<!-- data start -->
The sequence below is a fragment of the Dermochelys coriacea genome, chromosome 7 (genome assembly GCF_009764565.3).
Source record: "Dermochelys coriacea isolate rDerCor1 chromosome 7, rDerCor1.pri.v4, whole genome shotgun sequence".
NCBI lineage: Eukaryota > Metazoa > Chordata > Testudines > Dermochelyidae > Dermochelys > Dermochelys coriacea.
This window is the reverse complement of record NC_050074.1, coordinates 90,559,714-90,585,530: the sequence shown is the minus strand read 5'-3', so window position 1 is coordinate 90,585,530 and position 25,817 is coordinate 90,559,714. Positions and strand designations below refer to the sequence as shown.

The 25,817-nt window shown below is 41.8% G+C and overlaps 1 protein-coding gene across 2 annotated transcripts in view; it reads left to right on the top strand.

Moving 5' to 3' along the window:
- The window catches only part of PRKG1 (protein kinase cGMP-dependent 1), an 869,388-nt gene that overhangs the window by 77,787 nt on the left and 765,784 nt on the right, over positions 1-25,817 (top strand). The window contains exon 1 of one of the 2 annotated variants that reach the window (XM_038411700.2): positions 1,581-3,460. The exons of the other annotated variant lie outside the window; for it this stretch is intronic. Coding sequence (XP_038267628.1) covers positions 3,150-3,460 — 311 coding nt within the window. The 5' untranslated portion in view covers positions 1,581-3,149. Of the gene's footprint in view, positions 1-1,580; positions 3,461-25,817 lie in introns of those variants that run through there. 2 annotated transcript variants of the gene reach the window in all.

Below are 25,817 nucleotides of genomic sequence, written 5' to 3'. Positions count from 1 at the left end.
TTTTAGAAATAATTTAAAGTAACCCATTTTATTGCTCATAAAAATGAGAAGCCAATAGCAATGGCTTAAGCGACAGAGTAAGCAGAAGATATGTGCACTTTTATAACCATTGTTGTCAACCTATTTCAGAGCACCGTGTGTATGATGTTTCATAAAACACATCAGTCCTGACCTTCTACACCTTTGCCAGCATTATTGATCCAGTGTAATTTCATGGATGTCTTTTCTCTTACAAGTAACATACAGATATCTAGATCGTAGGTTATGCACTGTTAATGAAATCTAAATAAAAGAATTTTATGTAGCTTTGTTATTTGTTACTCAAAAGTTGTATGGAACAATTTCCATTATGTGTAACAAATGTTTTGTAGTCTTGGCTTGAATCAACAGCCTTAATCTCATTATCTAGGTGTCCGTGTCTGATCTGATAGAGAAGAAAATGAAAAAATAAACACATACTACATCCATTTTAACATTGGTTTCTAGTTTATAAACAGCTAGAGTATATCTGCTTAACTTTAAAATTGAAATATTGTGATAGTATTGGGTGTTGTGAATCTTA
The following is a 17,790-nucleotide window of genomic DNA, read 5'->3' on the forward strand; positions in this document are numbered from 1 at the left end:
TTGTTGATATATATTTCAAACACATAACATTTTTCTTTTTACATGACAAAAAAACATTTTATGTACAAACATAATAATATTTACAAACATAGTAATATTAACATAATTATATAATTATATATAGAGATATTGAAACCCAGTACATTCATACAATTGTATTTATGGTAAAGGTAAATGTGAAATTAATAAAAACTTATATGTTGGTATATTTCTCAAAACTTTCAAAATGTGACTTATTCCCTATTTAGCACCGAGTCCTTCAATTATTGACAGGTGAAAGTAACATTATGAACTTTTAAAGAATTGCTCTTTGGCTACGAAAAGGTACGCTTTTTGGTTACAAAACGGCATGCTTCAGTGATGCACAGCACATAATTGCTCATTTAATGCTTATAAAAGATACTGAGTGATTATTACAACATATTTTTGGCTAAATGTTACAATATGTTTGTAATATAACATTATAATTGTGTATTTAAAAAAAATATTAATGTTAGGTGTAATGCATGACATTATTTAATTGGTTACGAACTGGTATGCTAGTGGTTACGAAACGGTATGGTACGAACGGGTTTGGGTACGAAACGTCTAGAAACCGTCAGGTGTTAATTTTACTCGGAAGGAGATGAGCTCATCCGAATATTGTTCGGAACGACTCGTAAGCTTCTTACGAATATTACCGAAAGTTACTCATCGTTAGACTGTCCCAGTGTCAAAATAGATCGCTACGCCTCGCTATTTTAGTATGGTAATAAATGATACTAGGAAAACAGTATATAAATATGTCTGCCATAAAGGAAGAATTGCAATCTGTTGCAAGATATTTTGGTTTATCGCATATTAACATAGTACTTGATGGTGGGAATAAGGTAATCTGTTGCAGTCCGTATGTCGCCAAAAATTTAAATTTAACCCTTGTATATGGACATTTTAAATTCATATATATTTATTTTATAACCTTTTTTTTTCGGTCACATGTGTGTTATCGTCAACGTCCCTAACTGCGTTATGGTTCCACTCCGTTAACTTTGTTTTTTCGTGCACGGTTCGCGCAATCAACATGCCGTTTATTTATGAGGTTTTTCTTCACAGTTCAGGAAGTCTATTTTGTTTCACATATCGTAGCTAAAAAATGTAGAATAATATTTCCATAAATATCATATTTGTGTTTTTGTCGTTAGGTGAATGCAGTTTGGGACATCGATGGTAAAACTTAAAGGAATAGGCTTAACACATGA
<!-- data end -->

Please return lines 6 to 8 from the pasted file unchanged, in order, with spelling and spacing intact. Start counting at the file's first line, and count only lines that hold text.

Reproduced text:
Moving 5' to 3' along the window:
- The window catches only part of PRKG1 (protein kinase cGMP-dependent 1), an 869,388-nt gene that overhangs the window by 77,787 nt on the left and 765,784 nt on the right, over positions 1-25,817 (top strand). The window contains exon 1 of one of the 2 annotated variants that reach the window (XM_038411700.2): positions 1,581-3,460. The exons of the other annotated variant lie outside the window; for it this stretch is intronic. Coding sequence (XP_038267628.1) covers positions 3,150-3,460 — 311 coding nt within the window. The 5' untranslated portion in view covers positions 1,581-3,149. Of the gene's footprint in view, positions 1-1,580; positions 3,461-25,817 lie in introns of those variants that run through there. 2 annotated transcript variants of the gene reach the window in all.

Below are 25,817 nucleotides of genomic sequence, written 5' to 3'. Positions count from 1 at the left end.